I’m playing golf with the Scottish singer-songwriter Donovan. The course is very narrow. Tall leafless trees cluster against the fairway. A low sun hangs inflamed between fast scudding clouds. The grass has grown long, unkempt, damp with newly fallen rain. We trudge from hole to hole, me and Donovan, the only players in sight.
The course ranks among the best in the world, he says. I’m skeptical but leave my doubts unvoiced. I’m simply very happy to be playing with him. I’ve enjoyed his music since early childhood. We keep conversation to a minimum, focused on the game rather than his career. Donovan scowls and critiques my form. Put your hands here, put your feet there, listen to me, he says. I accept his criticism, nodding bashfully, never having played the game before.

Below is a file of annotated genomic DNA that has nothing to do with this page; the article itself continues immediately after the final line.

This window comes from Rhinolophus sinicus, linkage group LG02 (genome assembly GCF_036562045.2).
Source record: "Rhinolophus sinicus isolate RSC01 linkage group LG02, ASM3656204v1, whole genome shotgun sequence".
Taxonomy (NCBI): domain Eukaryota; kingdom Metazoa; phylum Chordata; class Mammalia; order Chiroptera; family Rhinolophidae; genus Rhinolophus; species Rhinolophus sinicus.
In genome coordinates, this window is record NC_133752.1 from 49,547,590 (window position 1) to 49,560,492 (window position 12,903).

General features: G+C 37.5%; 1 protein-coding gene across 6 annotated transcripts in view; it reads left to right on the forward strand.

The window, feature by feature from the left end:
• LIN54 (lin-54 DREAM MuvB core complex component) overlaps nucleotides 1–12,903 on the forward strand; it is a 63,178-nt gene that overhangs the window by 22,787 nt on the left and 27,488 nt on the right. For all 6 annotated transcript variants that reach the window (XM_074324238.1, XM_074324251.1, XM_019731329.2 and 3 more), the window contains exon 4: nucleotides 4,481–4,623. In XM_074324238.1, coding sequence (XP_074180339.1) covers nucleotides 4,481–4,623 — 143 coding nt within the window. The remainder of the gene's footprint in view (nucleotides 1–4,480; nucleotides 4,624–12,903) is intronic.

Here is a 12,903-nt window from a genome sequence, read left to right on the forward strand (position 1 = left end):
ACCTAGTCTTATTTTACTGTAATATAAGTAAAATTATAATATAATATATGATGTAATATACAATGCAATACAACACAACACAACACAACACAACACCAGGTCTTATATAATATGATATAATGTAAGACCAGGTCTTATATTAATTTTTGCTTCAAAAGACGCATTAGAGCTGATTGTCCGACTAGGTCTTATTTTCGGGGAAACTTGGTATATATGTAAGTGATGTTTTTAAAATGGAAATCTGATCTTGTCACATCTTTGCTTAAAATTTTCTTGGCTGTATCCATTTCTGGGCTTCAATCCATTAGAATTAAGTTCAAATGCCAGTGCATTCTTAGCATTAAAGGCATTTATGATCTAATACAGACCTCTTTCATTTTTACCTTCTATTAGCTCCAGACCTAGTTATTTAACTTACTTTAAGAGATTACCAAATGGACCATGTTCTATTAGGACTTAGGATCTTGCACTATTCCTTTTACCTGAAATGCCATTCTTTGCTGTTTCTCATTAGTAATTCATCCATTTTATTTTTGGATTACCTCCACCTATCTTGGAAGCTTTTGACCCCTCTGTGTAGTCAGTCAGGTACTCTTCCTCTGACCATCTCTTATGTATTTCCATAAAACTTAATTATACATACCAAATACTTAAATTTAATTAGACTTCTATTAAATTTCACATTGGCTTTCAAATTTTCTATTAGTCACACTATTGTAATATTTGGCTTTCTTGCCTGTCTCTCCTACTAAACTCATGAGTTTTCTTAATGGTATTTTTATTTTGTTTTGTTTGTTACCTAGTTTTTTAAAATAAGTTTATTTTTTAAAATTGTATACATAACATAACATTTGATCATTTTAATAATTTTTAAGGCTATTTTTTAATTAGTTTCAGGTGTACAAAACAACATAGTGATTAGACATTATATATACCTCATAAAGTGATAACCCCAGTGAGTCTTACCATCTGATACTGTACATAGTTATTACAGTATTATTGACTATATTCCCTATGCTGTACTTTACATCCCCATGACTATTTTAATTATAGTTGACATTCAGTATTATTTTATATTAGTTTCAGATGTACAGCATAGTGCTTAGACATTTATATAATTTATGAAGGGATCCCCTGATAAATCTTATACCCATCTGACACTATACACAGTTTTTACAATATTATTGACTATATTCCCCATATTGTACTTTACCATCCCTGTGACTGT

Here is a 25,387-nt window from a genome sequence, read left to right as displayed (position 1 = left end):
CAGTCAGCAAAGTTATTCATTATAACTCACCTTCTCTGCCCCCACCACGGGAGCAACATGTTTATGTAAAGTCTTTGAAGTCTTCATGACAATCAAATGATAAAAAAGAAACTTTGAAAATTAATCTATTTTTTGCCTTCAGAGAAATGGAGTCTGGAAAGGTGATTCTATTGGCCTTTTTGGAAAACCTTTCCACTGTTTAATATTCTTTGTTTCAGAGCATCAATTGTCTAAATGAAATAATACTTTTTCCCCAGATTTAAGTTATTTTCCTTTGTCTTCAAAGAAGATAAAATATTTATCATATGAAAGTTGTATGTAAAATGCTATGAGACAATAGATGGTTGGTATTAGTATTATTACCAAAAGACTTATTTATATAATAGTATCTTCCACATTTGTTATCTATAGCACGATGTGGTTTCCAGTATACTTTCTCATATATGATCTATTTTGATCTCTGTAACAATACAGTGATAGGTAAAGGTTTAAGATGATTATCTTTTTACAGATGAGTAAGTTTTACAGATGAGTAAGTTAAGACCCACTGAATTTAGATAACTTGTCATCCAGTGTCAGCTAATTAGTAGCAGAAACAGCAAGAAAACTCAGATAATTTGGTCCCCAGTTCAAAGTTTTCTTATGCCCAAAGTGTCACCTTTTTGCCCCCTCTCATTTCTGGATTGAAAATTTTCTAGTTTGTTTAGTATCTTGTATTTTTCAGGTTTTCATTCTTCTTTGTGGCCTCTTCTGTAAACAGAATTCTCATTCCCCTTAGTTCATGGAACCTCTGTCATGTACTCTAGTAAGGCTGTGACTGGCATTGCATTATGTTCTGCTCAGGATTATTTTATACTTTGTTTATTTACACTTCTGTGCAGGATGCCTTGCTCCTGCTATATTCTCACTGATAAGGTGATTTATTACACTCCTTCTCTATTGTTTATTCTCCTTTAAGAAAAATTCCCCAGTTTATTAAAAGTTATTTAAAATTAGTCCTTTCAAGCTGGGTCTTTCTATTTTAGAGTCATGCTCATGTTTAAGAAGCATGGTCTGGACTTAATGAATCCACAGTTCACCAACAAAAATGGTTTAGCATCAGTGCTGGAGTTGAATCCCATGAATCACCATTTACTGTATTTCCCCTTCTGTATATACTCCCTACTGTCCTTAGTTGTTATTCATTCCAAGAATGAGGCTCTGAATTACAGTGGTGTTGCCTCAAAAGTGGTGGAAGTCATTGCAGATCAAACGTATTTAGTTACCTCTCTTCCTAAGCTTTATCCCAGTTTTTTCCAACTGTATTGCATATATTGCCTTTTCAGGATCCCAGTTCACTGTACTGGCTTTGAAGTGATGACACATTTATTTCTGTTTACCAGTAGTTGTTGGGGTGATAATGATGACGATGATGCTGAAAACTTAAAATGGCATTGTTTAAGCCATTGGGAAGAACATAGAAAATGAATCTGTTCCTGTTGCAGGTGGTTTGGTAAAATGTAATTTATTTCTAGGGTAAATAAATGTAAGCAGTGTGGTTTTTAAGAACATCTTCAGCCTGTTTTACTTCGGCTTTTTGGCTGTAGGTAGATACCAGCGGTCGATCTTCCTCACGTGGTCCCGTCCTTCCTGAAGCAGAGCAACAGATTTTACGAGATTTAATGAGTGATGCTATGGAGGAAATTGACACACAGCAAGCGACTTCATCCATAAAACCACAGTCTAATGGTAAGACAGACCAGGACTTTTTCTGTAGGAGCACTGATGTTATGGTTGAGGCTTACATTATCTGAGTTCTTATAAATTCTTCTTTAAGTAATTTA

We use wooden clubs. They seem more like weapons than sporting equipment. I begin to suspect that Donovan has dragged me into the deep past or into the distant future. The rules of golf have changed substantially. The ball is either undetectable, to my senses at least, or absent entirely. It makes the game challenging for the beginner.
I swing and miss. This counts as a stroke against me. Donovan takes his turn. He tees up and swings. He drives the ball, so he claims, direct onto the putting green. He will score under par. His face brightens. Golf is part of his heritage as a Scotsman. He smiles and tells me many famous people play here, on this course, people much more famous than him.
Matthew Spencer lives and writes in the Pacific Northwest region of the United States of America.
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